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Fluid Seminar: Cellular Blood Flow in Small Vessels

Event Type
Mechanical Science and Engineeering
2005 Mechanical Engineering Bldg. (Deere Pavilion)
Oct 4, 2013   12:00 pm  
Professor Jonathan Freund, University of Illinois
Originating Calendar
MechSE Seminars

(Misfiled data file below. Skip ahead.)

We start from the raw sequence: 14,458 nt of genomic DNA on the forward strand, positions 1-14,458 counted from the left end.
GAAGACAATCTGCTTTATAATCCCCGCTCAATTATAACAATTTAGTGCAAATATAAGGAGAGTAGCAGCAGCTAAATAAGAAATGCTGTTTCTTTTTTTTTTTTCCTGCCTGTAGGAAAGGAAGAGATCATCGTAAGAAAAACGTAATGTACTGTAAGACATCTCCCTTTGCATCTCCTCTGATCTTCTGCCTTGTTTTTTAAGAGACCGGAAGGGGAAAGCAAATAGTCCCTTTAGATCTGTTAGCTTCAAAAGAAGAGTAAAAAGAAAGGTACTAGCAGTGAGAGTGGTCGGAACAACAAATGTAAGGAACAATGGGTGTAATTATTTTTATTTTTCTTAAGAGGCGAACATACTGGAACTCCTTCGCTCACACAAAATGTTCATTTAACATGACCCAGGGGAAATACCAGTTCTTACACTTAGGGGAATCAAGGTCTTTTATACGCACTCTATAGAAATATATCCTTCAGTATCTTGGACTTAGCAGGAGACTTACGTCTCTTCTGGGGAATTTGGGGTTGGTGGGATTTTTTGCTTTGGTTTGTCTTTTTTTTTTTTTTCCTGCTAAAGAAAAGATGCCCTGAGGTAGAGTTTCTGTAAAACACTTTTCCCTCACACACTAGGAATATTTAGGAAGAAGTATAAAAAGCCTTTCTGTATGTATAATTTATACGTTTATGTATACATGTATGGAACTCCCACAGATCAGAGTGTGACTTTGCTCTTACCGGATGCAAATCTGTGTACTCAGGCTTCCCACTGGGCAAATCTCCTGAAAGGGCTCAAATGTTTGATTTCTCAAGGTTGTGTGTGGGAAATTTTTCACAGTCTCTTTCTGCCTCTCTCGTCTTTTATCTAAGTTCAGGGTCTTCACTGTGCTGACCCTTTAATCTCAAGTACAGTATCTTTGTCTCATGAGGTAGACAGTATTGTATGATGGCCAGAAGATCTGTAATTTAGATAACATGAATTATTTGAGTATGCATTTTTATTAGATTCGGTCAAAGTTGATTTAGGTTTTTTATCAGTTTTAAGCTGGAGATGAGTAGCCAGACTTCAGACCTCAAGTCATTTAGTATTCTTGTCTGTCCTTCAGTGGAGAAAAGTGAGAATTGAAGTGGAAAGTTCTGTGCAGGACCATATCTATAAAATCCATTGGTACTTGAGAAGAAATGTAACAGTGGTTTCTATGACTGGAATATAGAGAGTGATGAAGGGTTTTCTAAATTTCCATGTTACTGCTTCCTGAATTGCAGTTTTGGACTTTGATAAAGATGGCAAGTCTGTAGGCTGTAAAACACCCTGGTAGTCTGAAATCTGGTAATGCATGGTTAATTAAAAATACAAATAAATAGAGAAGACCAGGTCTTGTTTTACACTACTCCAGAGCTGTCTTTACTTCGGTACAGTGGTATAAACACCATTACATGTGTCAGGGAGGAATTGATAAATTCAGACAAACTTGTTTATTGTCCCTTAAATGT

The cellular character of blood leads to complex flow phenomenology in vessels that are of comparable size to that of blood cells.  We have designed and implemented an advanced algorithm that simultaneously solves for the dynamics of the highly deformable blood cells and their flow in such confined geometries.  It is a boundary integral solver, with fast methods for evaluating the hydrodynamic interactions and spherical harmonics for representing cell shapes.  The talk will include an outline of this method and demonstrations for model configurations.  It will then be applied for three studies which will be briefly summarized.  (1) The first involves the transport of magnetic nanometer-scale particles in small vessels, which can be used for target drug or hyperthermia treatment.  Stirring through interaction with the red blood cells lead these to marginate to vessel walls, but this is non-trivially coupled with applied magnetic forces.  (2) The second is a study of the flow of red-blood cells through a model spleenic slit, which seems to represent the smallest blood passages in the body.  An instability-like bifurcation is identified that is potentially important physiologically and for engineered microdevices that process blood.  (3) The talk will finish with an investigation of the hemodynamic forces at play in the nascent circulatory system in early embryonic development. Motivated by specific observations in mouse embryos, we investigate the specific role of red blood cells in the forces that might be sense by the walls of developing vessels.

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